The Community Affairs Advisory Board may have reached a final decision on its police survey: leave it to the professionals.

At their meeting on Feb. 1, CAAB voted 4-0 to not do its own survey. Instead, CAAB will advise the city to include more questions about the police when the city releases a survey later this year. Past city surveys have been conducted by firms with experience creating surveys.

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In a previous meeting, CAAB had voted to go forward with the survey but the board reversed itself and decided to have another vote.

Chair Michael Goodman, Skip Stadnik, M.E. DePalma and David Walker voted against doing the survey. Tim Ross was not present for the meeting. Bryan Wilson left the meeting before the issue was brought up. Isaac Brooks left in the middle of the discussion before a vote took place.

In an interview with The Gazette, Brooks said he left because the board members in attendance were moving against doing the survey. Brooks, a former police officer, came up with the idea of the survey to gauge public opinion about the police in order to address possible concerns before they potentially become bigger problems.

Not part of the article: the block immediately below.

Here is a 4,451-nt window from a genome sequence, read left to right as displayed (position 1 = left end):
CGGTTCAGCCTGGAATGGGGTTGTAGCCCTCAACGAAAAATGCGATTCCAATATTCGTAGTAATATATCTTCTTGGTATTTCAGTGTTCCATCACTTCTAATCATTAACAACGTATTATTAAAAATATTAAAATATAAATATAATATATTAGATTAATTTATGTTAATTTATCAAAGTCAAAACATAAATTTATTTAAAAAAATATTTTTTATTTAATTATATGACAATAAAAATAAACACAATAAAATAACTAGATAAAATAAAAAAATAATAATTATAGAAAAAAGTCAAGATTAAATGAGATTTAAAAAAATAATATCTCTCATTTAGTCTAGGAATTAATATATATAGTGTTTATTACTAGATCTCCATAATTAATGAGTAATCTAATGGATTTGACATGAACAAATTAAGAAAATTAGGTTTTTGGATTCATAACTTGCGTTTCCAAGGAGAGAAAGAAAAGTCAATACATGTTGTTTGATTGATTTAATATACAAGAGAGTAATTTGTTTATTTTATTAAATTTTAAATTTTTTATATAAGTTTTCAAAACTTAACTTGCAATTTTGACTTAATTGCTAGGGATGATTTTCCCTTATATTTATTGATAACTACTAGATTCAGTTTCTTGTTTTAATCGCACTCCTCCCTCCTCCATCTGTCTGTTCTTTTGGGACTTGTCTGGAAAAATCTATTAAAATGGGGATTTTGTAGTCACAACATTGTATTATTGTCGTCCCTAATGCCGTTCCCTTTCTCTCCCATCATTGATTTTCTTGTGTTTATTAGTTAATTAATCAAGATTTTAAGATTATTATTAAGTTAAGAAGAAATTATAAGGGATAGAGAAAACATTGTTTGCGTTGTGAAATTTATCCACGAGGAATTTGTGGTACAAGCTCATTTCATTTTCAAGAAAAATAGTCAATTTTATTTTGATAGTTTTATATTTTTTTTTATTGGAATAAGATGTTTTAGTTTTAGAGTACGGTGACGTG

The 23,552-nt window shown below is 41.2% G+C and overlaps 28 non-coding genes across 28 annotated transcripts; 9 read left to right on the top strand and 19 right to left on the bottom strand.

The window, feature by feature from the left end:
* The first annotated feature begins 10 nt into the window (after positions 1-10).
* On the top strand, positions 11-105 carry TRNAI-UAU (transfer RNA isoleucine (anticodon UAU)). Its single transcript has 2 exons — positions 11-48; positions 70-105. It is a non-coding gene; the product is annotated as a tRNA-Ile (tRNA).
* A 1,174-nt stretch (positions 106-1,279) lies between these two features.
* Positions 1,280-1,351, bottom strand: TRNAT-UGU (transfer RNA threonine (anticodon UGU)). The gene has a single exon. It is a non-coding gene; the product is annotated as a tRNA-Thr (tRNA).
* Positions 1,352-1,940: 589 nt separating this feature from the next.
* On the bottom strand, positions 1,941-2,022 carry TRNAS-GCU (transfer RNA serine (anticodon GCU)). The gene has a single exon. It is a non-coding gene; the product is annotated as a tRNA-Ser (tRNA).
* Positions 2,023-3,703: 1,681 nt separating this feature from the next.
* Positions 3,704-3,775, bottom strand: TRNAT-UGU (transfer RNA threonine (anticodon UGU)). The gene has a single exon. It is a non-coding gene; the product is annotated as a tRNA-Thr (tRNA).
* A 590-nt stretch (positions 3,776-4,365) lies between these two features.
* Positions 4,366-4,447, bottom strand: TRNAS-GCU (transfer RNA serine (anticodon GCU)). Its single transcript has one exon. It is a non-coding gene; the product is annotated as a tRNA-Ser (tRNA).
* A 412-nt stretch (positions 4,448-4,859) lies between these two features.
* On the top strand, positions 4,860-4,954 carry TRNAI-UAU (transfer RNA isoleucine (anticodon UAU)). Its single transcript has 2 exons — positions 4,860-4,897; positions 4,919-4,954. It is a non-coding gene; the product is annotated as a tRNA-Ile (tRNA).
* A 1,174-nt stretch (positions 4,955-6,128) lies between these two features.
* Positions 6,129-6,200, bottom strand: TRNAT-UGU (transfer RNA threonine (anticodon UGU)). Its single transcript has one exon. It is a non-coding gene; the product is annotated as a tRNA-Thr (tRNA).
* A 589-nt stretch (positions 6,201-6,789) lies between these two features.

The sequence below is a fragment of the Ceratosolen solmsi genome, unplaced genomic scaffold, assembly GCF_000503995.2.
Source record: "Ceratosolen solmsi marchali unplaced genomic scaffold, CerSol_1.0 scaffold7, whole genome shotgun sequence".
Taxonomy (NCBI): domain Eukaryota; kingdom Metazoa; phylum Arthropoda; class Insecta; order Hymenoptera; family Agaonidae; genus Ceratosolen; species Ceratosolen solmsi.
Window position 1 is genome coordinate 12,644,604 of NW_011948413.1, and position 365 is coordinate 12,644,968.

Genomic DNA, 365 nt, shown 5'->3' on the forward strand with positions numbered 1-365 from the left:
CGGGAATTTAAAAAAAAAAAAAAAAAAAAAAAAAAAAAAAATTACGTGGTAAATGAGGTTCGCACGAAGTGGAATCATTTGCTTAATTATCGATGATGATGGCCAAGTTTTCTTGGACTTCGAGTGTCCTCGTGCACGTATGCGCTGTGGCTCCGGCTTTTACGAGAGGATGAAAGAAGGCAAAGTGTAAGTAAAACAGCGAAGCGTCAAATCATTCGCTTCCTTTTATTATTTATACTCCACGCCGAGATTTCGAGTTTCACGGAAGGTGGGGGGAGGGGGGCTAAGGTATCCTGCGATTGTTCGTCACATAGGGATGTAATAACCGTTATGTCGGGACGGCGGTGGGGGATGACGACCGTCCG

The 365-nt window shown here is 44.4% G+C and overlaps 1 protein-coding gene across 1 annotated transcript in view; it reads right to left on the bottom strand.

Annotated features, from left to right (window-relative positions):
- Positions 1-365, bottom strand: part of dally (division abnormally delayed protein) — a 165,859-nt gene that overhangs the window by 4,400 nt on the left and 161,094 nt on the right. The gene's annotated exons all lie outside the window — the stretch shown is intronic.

“You’re making yourself look like you’re trying to hide something,” said Brooks before he left.

At the meeting, two residents spoke against the survey and said they were happy with the conduct of the police. Resident Boyd Corbin urged CAAB to do the survey.

Brooks said that even if only one member of the community is dissatisfied with the police department, CAAB should still try and solicit that resident’s opinions. “We’re here to hear them and represent them,” Brooks said.

But others disagreed.

The CAAB members against the survey said they thought it should be something done by professionals. They also said it should be part of the city’s upcoming survey, planned for later this year, which will save money.

Chief Paul O’Connell agreed. “I’m all for [a survey] because I know we’re not perfect. But it has to be done by a professional and done objectively.”

Goodman said CAAB wasn’t qualified to put together a survey of questions related to resident satisfaction with the police. 

“This survey is bigger than us,” he said. DePalma said the board should act more in line with its capacity as an advisory board. “We should advise the city to include these questions in their survey,” she said.

Brooks tried to delay the vote until the entire board was present but Walker said that the decision had been delayed too long already. “If [the other members] are passionate about this they should be here to vote on it. This has been ongoing since November of last year.”